MP stands for maternal-paternal, meaning the paternal side of the maternal side, which is my father's family.
I am thinking about family and roots and heritage, because it is Christmas time and, after shopping, the economy and massive giftage, family is what the world focuses on in the midst of holiday festivities.
My dad's family is English. They have been in America just about since it began. I was always told that we are related to George Washington's mother. This always seemed strange to me until I grew up and read a book about George Washington, and in reading I learned that George Washington never had any children of his own. He married a young widow who had two children whom he adopted, but he never personally reproduced. So I guess being related to Washington's mother is about as close to being related to Washington as you can be.
The family name is Rainbow. I understand from the family lore that some of the English Rainbows were notorious. Of three Rainbow brothers, one was a criminal and was sent to Australia, one came to America, and one stayed in England.
There are actually some Rainbows of English heritage here in Syracuse, NY, but I have never been gutsy enough to contact them and ask if there is any connection.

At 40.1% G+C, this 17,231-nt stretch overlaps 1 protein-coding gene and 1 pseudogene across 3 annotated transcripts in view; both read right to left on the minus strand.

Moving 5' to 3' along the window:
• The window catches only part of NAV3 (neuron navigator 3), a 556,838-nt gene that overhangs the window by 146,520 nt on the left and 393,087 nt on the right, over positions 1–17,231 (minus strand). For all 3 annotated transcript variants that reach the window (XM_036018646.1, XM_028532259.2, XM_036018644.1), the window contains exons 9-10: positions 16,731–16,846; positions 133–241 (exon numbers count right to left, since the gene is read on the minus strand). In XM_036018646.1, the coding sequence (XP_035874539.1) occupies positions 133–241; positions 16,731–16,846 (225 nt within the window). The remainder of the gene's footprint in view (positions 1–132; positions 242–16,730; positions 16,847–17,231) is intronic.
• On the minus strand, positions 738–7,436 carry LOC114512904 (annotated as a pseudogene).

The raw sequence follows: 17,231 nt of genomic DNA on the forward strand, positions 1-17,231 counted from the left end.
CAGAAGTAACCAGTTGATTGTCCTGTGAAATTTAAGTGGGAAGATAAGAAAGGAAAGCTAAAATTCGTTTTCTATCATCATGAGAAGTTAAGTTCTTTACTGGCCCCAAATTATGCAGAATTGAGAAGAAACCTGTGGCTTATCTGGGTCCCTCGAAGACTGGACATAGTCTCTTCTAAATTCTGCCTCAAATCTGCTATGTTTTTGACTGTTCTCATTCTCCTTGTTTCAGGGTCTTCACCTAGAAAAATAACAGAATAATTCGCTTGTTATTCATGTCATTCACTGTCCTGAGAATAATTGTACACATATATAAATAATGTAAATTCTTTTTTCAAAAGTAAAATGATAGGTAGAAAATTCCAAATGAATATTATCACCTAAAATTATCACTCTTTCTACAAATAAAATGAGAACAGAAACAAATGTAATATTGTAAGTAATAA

My grandma and grandpa met in Iowa. Grandma's father was a schoolteacher. Grandpa's father was a gentleman farmer. They were quite well off... until the depression.
Living in New York, I get the sense that easterners were not as affected by the depression as midwesterners. The Great Depression was totally traumatic for my father's family. His dad was a hard worker and a responsible person, but there just wasn't enough. My dad grew up in a family of seven children, he had a sister and two brothers ahead of him, and a sister and two brothers after him. It went like this: Virginia, Jack (really John Corbin), Bud (really William Clark), my dad--Jim (James Robert), Marilyn, Douglas and Donald.
Dad has great stories about growing up, some happy and some sad. He used to tell me stories at night before I went to sleep, and then he would sing me hymns. He told me about how he and Jack and Bud and Marilyn would run around in the country in Iowa and try to jump over puddles without getting a "wet foot." He told me about how once when Marilyn was very little and just learning to use the toilet, she fell in. He came along at the opportune moment and... flushed it. I believe he got in pretty big trouble for trying to dispose of his little sister like that. He told me about how his mother used to work in a grocery store in Iowa. This store was owned by a man who had an insane sister. She used to wear a dress and pantyhose into the store. She would walk among the aisles and when nobody was looking she would lift up her dress and drop cans of food into her pantyhose until she was dragging heavy-laden stockings with cans hanging all around her ankles. The store owner had instructed my grandma just to leave her alone. My dad said my grandma wished she could have had some of that food to feed her family.